OVC tell their stories at a unique conference
Tuesday 3 August 2004
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SWAZILAND: OVC tell their stories at a unique conference

[This report does not necessarily reflect the views of the United Nations]

©  IRIN/James Hall

Orphan Sifiso Nhleko with his crutch that he made

MBABANE, 26 July (PLUSNEWS) - Faced with a growing population of orphaned and vulnerable children (OVC), Swaziland's policymakers have turned to the children themselves to assess their needs at a conference outside the central commercial town of Manzini.

"I am happy they are asking me about my life, because it is hard, and I think they should do more for orphans," said Sifiso Nhleko, a form three student from Siteki in the eastern Lubombo district near the Mozambique border.

Nhleko, who has hereditary dwarfism, is a resourceful teenager who crafted his own crutch when he grew weary of hobbling about on an iron rod he discovered beneath a bridge - "a carpenter gave me wood and screws and he showed me how to make a crutch," he said.

Nhleko and his two siblings inherited the condition from their mother, who was born with the same handicap. "My father got angry and he left us. He said my mother could only give birth to children who are worthless to him and could not help him. Every day I wonder how he wanted us to help him," he said.

With the death of his mother this year, he is now one of thousands of children who head households due to the AIDS crisis.

The UN Children's Fund (UNICEF), prime mover of the conference, assembled impoverished OVC from the eastern Lubombo district last week to hear their views.

"Because of the orphans crisis, all the stakeholders – three involved government ministries, and social and child welfare NGOS – are compiling a Rapid Assessment Analysis and Action Plan for OVC ... It is important not to have adults put words into their mouths about what they need," said UNICEF Swaziland's Mathew Darling, the conference organiser.

At the conference about 25 children broke into small groups to script and act out short plays. Each child assumed the role of a familiar person in their lives – a grandparent, caregiver, brother or sister – and addressed issues like child abandonment, abuse, hunger and AIDS through this persona.

"If we find that the granny is the one most involved in children's lives, we must come up with programmes to empower grannies," said Darling.

The children also voted on the issues they felt were most important: emotional abuse topped the list, an issue often overlooked by adults, who prioritise food, medicine and the material needs of the OVC.

"The food people [World Food Programme, which distributes basic foodstuffs to about a third of Swazis] give us what we eat, but my guardian is cruel. She berates me. She says, 'Don't eat so much! What did you do to deserve food?'" said a seven-year-old girl before bursting into tears.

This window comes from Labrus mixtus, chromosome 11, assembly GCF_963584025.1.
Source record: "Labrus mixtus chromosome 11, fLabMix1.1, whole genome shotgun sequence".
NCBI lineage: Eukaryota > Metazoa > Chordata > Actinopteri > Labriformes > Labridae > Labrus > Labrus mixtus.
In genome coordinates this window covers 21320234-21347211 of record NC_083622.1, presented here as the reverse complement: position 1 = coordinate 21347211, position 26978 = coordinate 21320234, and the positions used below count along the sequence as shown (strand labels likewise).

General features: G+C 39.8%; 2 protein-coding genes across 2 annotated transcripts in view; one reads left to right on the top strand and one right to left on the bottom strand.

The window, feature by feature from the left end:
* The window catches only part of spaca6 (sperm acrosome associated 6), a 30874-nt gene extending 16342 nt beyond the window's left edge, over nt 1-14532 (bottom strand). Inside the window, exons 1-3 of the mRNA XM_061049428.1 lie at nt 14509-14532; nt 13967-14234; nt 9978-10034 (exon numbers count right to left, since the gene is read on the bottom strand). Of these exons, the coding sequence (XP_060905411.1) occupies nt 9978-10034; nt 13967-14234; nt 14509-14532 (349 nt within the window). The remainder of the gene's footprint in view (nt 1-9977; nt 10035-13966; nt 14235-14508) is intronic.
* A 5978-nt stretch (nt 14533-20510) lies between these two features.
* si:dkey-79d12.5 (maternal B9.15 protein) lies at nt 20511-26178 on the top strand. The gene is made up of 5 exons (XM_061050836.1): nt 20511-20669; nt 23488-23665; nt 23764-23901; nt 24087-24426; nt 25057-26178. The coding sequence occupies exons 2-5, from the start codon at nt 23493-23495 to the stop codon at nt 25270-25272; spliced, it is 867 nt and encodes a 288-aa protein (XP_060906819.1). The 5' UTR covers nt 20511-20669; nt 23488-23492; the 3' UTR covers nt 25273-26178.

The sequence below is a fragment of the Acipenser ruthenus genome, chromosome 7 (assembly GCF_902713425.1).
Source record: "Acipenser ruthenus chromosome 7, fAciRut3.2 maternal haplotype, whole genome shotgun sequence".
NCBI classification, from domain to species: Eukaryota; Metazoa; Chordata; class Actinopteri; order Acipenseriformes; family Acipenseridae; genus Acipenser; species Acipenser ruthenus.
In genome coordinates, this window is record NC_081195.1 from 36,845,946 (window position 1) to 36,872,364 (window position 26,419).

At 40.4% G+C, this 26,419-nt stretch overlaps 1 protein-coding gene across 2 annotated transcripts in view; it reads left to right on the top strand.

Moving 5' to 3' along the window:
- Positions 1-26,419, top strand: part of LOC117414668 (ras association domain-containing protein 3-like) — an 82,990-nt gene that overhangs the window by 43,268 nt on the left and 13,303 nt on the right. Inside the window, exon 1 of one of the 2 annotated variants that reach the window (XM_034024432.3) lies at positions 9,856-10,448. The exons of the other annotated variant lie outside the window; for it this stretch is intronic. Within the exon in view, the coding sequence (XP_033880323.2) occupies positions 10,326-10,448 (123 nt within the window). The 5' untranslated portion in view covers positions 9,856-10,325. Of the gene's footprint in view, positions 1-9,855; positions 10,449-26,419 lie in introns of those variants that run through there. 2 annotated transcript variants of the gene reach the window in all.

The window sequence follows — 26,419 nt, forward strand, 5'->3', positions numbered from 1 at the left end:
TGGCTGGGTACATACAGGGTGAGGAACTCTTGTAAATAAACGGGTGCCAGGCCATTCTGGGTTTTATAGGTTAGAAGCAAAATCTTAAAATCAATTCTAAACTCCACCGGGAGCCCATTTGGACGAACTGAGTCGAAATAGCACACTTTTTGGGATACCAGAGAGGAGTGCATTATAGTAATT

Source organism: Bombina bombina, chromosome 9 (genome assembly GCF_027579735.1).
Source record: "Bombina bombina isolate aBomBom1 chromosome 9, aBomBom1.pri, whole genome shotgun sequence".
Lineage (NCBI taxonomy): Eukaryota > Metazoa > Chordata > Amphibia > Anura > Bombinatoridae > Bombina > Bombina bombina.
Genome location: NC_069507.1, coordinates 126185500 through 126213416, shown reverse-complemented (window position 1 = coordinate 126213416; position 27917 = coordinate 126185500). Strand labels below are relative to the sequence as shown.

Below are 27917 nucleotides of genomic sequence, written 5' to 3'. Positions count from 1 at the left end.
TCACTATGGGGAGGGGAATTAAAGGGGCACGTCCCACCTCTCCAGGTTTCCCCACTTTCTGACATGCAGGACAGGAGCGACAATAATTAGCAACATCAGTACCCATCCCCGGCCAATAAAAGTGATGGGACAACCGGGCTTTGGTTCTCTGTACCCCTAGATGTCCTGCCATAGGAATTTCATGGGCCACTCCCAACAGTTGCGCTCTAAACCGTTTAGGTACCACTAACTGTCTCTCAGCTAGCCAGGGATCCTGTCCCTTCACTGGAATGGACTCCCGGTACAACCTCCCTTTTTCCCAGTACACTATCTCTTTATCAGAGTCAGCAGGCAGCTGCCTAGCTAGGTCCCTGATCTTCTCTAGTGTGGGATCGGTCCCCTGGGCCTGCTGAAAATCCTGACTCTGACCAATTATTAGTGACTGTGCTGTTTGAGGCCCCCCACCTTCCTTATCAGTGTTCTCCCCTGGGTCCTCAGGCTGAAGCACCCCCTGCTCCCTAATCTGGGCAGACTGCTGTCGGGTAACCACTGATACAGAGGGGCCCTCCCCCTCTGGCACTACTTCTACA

Fourteen-year-old Nhlanhla Dlamini, who is HIV positive, lost his mother to AIDS this month. He has never known his father and now lives with his grandmother, who is cruel to him, he said. "She chased away my sister, who is 18, because my sister wanted to get a job; she chased away my cousins. Now I am alone. She is always mad at me - she says I do not fetch water from the river; she says I don't cook, and I don't tend cattle," Nhlanhla said in a barely audible voice. He coughed frequently and rapidly grew short of breath.

His grandmother does not help him with his medication. "I must take three tablets a day. I take two other pills at six in the morning and six at night, and five ml of syrup two times a day. I know the dosage - I have a measuring cup. I am scared that if I get sick, I may not be able to get my medicines and forget the times," Dlamini said.

"These are concerns that a 14-year-old boy, faced with a life-threatening illness, should not have to worry about," said UNICEF programme officer Pelucy Mtambirweki. "It just adds to stress, which is bad for anyone with HIV."

Surrounded by other children seated on the floor, Dlamini recalled his mother's last words. "We slept together in the bed, every night. She came back from the hospital. She was sick for some time - she was very weak. I went to bed, and she came to bed and lay down beside me. She said, 'My son, I am sorry but I am dying.' The last thing she said to me was, 'Go and sleep with your cousins, because I am leaving this world.'"

Vumile Dlamini, a conference adjudicator, said: "These children reminded us of one very basic thing - beyond a safe and secure environment, food, clothing and education, these children desperately need somebody to love them."


Recent SWAZILAND Reports
Rising HIV/AIDS among truckers will impact on costs,  30/Jul/04
Bishops find lack of governance and human rights,  12/Jul/04
Order needed in chaotic ARV programme,  1/Jul/04
Debate over male circumcision,  25/Jun/04
Pregnant school girls no longer face expulsion,  21/Jun/04
The Global Fund to fight AIDS, Tuberculosis & Malaria
Youth against AIDS
Making A difference for Children Affected by AIDS
Children and AIDS International Non-Government Organisation Network (CAINN)
AIDS Orphans Assistance Database

PlusNews does not take responsibility for info in links supplied.


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